top of page

How Much Repentance?

“I am the voice of one crying in the wilderness, Make straight the way of the Lord.”

St. John the Baptist was an extremist. There was nothing soft about him. His skin was parched. His hair wild. He slept on rocks and ate locusts. We hear the scriptures read aloud every Sunday at church. We read the words of the bible at our bedside. “Repent.” But what would it have been like to hear this message called out by this wild, provocative holy man, face to face?

“Repent.” “Make straight the way of the Lord.”

I am struggling with something personally. All my life, I have walked the Christian faith. All my life, I have heard the scriptures and believed them. Yet, all my life, while accepting the scriptures for truth, I am not sure anymore how much I have allowed them to really sink into my heart. “Make straight the way of the Lord.” We listen to the religious talk and nod in agreement. All the while, we quietly say to ourselves: “Repentance — It’s good stuff! But . . .  I have pretty much repented enough.” We hear John’s call: “Make straight the way.” And we say, “Bravo! But I do not need to bother making the way too straight. I am pretty good already. Maybe a little tweaking here and there, but I don’t need to make any serious changes. Maybe others do . . . the real sinners need to change their life. . . I’m okay as I am.”

“I am the voice of one crying in the wilderness, Make straight the way of the Lord.”

How would it feel if John the Baptist stood before us now and cried: “Repent. Straighten your heart”? I suspect we would feel very uncomfortable.

To what kind of real repentance is God calling us?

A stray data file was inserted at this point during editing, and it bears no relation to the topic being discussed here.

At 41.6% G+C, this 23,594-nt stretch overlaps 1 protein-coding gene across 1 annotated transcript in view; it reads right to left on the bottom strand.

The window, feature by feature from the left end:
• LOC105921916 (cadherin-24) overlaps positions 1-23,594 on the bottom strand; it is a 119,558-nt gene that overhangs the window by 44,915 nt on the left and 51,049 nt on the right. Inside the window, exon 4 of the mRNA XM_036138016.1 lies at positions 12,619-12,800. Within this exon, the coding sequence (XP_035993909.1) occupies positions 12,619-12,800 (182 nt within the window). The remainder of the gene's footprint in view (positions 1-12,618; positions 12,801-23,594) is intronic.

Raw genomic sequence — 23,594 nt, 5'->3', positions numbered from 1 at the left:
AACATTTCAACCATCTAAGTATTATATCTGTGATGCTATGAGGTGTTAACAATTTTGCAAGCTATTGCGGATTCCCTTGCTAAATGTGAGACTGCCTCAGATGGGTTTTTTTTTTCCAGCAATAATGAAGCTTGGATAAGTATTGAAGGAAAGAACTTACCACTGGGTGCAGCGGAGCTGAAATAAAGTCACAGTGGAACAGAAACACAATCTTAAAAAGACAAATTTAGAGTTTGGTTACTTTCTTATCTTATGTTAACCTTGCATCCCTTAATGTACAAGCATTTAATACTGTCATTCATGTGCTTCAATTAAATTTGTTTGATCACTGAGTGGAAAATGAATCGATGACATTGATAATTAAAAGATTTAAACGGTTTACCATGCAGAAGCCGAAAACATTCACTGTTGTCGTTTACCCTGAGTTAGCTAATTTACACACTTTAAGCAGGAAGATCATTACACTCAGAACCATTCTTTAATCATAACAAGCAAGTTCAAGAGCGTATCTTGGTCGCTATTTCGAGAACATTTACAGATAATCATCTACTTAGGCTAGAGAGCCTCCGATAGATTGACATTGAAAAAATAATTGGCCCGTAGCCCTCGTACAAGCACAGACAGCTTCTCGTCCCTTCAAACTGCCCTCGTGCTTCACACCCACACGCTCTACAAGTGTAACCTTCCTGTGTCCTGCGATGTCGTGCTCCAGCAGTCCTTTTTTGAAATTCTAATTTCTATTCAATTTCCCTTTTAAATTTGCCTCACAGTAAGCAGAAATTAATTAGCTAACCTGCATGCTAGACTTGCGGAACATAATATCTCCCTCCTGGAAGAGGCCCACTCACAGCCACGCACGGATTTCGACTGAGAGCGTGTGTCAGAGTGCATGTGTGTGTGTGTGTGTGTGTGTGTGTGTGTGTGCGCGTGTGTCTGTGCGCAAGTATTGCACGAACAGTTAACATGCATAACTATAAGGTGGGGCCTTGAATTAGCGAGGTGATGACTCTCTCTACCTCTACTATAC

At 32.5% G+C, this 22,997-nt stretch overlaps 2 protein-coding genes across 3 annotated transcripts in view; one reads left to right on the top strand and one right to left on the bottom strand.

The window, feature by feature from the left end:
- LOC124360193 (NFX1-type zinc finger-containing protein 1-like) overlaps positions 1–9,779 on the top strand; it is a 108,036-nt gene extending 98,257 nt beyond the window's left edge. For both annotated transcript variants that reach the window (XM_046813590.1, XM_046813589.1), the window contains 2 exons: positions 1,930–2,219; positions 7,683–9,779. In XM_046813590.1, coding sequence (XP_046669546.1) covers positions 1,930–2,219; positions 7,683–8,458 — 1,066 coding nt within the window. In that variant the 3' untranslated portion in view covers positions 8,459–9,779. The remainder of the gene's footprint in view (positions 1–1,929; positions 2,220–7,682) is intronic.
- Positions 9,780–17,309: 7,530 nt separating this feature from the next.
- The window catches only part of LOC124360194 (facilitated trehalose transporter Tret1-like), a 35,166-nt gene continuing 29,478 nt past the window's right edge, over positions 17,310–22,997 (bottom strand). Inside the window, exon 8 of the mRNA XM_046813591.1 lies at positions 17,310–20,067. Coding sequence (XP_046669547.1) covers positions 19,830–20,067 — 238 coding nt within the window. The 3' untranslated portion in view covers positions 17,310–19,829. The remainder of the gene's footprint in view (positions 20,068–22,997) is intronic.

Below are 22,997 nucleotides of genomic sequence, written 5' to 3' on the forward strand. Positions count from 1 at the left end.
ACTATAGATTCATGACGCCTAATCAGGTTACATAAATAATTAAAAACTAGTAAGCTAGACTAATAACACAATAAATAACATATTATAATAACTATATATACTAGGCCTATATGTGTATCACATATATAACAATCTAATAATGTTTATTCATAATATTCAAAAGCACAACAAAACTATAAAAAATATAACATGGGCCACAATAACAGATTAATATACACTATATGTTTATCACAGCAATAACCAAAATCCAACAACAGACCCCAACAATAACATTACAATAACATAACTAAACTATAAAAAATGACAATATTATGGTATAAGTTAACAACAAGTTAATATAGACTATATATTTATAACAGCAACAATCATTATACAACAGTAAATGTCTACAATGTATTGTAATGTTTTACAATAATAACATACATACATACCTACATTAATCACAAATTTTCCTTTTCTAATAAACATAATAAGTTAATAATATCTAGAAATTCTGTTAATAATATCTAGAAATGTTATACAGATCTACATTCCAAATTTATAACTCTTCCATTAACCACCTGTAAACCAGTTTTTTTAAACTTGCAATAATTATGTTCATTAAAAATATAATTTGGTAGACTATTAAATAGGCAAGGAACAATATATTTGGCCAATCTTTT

“Make straight the way.” Εὐθύνατε τὴν ὁδὸν.

The Greek word ‘εὐθύνω’ means to realign, to remove every blemish, to stretch out into a perfect line, like a string pulled taut. “Straight whisky,” defined by U.S. law, is a term granted to fermented mash having undergone thorough distillation — a beverage that is unadulterated and pure. They use quite strict guidelines. Are we as strict in our own effort to be straight?

St. James the Apostle uses the word ‘εὐθύνω’ in his homily on self-control.

“We put bits in horses’ mouths that they may obey us, and we turn their whole body. Look also at ships: although they are so large and are driven by fierce winds, they are turned by a very small rudder wherever the ‘εὐθύνοντος’ desires” (James 3:3-4).

The pilot of the ship, the ‘εὐθύνοντος,’ the “straightener,” he has the job of firmly controlling the ship’s rudder. In the end, his efforts to straighten determine a good landing or a shipwreck.

“If you have bitter envy and self-seeking in your hearts . . . [this] is earthly, sensual, demonic. Where envy and self-seeking exist, confusion and every evil thing are there . . . Therefore submit to God. Resist the devil and he will flee from you. Draw near to God and He will draw near to you. Cleanse your hands, you sinners; and purify your hearts, you double-minded . . . Humble yourselves in the sight of the Lord, and He will lift you up” (James 3:13-15; 4:7-10).

You can definitely tell St. James was related to St. John the Baptist. There is a family resemblance. They do not beat around the bush.

“Make straight the way.”

Above all other things, Advent is a season of repentance. The Church calls us to review our conscience, to confess our sins to a priest, our thoughts, our wary conscience, everything that ways on our heart, and in doing so, seek out healing. God knows that we are in process. G. K. Chesterton puts it wonderfully, “We are all on the same boat, and we are all sea sick.” God is merciful. He is love incarnate. He is eager to forgive, and receives all sinners with open hands. Yet, God can only receive the sinner who turns to Him. He can only forgive what we confess. There is no healing without repenting.